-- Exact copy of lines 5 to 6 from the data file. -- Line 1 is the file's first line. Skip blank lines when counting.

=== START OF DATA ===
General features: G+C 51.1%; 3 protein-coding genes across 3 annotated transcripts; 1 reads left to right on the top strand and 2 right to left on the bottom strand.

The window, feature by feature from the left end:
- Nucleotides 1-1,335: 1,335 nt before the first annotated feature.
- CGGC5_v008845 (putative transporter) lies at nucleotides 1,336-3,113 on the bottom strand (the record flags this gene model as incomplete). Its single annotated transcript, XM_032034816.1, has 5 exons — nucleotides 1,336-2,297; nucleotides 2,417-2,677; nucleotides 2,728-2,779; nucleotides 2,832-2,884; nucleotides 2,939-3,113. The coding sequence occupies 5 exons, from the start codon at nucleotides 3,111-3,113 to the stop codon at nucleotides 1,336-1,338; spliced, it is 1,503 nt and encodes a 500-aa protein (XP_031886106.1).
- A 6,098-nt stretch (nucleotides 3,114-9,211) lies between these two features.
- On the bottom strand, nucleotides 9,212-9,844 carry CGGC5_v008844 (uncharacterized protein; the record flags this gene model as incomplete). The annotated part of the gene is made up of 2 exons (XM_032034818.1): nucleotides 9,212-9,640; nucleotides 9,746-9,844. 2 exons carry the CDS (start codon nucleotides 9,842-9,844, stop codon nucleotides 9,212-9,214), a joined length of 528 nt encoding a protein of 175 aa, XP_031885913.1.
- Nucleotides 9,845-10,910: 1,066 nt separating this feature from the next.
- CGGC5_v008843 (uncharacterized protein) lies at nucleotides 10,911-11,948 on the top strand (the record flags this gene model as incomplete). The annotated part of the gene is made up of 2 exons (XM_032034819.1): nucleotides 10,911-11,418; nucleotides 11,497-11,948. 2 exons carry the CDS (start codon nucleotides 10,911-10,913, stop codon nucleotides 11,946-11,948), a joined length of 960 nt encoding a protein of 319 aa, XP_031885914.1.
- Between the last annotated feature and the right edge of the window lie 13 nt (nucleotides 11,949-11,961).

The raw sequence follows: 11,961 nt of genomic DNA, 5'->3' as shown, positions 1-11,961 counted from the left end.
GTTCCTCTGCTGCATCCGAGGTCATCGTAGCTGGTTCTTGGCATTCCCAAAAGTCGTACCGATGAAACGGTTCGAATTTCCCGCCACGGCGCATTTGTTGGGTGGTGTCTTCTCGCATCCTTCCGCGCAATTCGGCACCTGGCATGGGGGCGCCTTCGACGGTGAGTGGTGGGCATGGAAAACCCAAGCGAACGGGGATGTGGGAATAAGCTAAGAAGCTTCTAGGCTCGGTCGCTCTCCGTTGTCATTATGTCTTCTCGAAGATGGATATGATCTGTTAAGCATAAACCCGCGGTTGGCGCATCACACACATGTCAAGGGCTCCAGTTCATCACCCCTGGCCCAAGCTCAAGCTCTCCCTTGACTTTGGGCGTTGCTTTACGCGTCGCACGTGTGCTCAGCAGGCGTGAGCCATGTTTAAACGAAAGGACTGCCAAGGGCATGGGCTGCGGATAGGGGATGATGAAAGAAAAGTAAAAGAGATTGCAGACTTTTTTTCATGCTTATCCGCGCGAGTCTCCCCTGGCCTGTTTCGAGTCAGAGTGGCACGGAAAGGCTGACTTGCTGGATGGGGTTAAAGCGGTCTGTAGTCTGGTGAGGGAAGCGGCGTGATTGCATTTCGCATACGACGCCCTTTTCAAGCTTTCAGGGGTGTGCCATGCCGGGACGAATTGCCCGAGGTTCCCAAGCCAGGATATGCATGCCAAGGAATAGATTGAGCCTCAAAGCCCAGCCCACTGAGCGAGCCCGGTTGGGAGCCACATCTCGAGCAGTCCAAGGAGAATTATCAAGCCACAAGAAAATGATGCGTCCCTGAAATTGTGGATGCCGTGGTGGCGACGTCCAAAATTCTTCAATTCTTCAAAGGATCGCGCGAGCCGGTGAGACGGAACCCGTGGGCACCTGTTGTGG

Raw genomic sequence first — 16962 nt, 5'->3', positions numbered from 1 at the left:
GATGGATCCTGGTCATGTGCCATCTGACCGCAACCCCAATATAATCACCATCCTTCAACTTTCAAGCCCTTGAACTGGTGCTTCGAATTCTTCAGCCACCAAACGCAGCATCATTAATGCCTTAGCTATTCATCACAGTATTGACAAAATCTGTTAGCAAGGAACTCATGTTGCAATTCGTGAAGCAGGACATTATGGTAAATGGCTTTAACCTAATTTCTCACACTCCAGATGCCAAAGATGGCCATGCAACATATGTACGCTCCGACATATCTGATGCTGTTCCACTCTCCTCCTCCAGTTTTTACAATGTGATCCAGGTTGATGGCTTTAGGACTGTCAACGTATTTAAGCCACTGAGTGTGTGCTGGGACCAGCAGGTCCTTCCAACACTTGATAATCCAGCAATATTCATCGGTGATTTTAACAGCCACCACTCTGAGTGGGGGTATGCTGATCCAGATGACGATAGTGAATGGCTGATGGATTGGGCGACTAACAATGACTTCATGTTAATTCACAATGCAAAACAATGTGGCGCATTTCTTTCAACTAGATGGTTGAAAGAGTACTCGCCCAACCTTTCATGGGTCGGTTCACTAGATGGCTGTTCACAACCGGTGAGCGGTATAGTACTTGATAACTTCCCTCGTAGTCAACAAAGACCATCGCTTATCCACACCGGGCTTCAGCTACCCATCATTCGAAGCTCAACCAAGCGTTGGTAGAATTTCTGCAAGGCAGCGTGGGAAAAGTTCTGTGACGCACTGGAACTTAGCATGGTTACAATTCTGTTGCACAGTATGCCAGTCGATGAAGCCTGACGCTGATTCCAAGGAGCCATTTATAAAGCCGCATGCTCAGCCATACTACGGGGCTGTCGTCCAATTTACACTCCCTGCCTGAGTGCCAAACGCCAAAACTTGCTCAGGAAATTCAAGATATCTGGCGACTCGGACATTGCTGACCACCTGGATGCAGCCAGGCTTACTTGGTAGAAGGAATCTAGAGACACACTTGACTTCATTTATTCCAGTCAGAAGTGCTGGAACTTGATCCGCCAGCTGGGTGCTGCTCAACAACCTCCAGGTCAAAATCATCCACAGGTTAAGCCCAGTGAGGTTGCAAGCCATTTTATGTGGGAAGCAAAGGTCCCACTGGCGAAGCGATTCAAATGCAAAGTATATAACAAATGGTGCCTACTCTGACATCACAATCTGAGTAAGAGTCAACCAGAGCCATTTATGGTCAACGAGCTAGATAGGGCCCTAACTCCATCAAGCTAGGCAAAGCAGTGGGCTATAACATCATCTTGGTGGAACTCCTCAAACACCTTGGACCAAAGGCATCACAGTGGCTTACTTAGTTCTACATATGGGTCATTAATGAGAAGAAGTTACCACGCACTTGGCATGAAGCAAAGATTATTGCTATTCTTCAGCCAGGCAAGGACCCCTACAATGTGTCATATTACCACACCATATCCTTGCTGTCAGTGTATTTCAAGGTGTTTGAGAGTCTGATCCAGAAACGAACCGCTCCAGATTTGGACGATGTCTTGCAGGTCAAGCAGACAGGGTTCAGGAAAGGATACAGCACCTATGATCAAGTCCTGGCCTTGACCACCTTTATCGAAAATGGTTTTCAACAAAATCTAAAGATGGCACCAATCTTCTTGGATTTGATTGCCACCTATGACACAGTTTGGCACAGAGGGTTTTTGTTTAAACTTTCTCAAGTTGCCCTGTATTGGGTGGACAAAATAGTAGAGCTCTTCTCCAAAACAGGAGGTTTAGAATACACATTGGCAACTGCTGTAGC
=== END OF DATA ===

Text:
- A 6,098-nt stretch (nucleotides 3,114-9,211) lies between these two features.
- On the bottom strand, nucleotides 9,212-9,844 carry CGGC5_v008844 (uncharacterized protein; the record flags this gene model as incomplete). The annotated part of the gene is made up of 2 exons (XM_032034818.1): nucleotides 9,212-9,640; nucleotides 9,746-9,844. 2 exons carry the CDS (start codon nucleotides 9,842-9,844, stop codon nucleotides 9,212-9,214), a joined length of 528 nt encoding a protein of 175 aa, XP_031885913.1.